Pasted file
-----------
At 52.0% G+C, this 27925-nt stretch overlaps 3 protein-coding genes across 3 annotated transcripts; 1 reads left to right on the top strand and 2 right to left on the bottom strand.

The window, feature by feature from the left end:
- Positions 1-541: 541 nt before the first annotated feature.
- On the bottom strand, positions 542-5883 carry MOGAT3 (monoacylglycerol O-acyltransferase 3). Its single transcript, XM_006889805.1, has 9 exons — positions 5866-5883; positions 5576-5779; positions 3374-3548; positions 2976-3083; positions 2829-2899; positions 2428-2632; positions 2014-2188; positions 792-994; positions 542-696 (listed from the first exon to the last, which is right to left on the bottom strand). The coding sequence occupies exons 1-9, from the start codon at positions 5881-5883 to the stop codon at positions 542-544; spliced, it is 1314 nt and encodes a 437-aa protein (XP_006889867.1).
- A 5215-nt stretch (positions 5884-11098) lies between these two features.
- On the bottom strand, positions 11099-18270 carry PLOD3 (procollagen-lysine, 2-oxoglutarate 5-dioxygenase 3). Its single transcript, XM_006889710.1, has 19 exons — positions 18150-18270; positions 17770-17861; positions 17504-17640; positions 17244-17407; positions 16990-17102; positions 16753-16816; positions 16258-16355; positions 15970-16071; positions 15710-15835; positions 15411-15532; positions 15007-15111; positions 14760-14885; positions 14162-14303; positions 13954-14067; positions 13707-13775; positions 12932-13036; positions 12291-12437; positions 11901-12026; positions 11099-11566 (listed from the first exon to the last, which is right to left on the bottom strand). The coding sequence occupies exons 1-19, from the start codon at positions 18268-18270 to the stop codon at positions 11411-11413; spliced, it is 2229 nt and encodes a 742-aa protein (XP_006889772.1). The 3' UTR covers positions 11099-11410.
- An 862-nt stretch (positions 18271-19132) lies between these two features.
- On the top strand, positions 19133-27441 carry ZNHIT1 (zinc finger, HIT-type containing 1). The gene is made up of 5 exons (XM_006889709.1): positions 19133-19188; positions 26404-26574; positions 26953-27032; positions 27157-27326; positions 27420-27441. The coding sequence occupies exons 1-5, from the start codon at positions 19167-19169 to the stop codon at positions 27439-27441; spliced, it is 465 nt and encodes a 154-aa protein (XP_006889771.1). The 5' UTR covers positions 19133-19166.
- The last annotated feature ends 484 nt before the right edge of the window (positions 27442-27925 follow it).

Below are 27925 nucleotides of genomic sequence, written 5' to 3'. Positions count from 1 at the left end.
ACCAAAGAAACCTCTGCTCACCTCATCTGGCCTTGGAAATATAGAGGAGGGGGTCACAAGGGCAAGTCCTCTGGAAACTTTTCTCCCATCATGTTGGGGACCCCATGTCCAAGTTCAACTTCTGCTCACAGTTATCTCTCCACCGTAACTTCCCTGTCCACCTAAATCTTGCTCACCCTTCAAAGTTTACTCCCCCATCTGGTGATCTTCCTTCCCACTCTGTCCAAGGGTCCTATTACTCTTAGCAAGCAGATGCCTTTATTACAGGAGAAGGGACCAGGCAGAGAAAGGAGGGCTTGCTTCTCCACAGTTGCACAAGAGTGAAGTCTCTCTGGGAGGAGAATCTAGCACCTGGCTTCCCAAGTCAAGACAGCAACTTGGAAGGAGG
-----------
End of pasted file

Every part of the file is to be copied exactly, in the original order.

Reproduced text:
At 52.0% G+C, this 27925-nt stretch overlaps 3 protein-coding genes across 3 annotated transcripts; 1 reads left to right on the top strand and 2 right to left on the bottom strand.

The window, feature by feature from the left end:
- Positions 1-541: 541 nt before the first annotated feature.
- On the bottom strand, positions 542-5883 carry MOGAT3 (monoacylglycerol O-acyltransferase 3). Its single transcript, XM_006889805.1, has 9 exons — positions 5866-5883; positions 5576-5779; positions 3374-3548; positions 2976-3083; positions 2829-2899; positions 2428-2632; positions 2014-2188; positions 792-994; positions 542-696 (listed from the first exon to the last, which is right to left on the bottom strand). The coding sequence occupies exons 1-9, from the start codon at positions 5881-5883 to the stop codon at positions 542-544; spliced, it is 1314 nt and encodes a 437-aa protein (XP_006889867.1).
- A 5215-nt stretch (positions 5884-11098) lies between these two features.
- On the bottom strand, positions 11099-18270 carry PLOD3 (procollagen-lysine, 2-oxoglutarate 5-dioxygenase 3). Its single transcript, XM_006889710.1, has 19 exons — positions 18150-18270; positions 17770-17861; positions 17504-17640; positions 17244-17407; positions 16990-17102; positions 16753-16816; positions 16258-16355; positions 15970-16071; positions 15710-15835; positions 15411-15532; positions 15007-15111; positions 14760-14885; positions 14162-14303; positions 13954-14067; positions 13707-13775; positions 12932-13036; positions 12291-12437; positions 11901-12026; positions 11099-11566 (listed from the first exon to the last, which is right to left on the bottom strand). The coding sequence occupies exons 1-19, from the start codon at positions 18268-18270 to the stop codon at positions 11411-11413; spliced, it is 2229 nt and encodes a 742-aa protein (XP_006889772.1). The 3' UTR covers positions 11099-11410.
- An 862-nt stretch (positions 18271-19132) lies between these two features.
- On the top strand, positions 19133-27441 carry ZNHIT1 (zinc finger, HIT-type containing 1). The gene is made up of 5 exons (XM_006889709.1): positions 19133-19188; positions 26404-26574; positions 26953-27032; positions 27157-27326; positions 27420-27441. The coding sequence occupies exons 1-5, from the start codon at positions 19167-19169 to the stop codon at positions 27439-27441; spliced, it is 465 nt and encodes a 154-aa protein (XP_006889771.1). The 5' UTR covers positions 19133-19166.
- The last annotated feature ends 484 nt before the right edge of the window (positions 27442-27925 follow it).

Below are 27925 nucleotides of genomic sequence, written 5' to 3'. Positions count from 1 at the left end.
ACCAAAGAAACCTCTGCTCACCTCATCTGGCCTTGGAAATATAGAGGAGGGGGTCACAAGGGCAAGTCCTCTGGAAACTTTTCTCCCATCATGTTGGGGACCCCATGTCCAAGTTCAACTTCTGCTCACAGTTATCTCTCCACCGTAACTTCCCTGTCCACCTAAATCTTGCTCACCCTTCAAAGTTTACTCCCCCATCTGGTGATCTTCCTTCCCACTCTGTCCAAGGGTCCTATTACTCTTAGCAAGCAGATGCCTTTATTACAGGAGAAGGGACCAGGCAGAGAAAGGAGGGCTTGCTTCTCCACAGTTGCACAAGAGTGAAGTCTCTCTGGGAGGAGAATCTAGCACCTGGCTTCCCAAGTCAAGACAGCAACTTGGAAGGAGG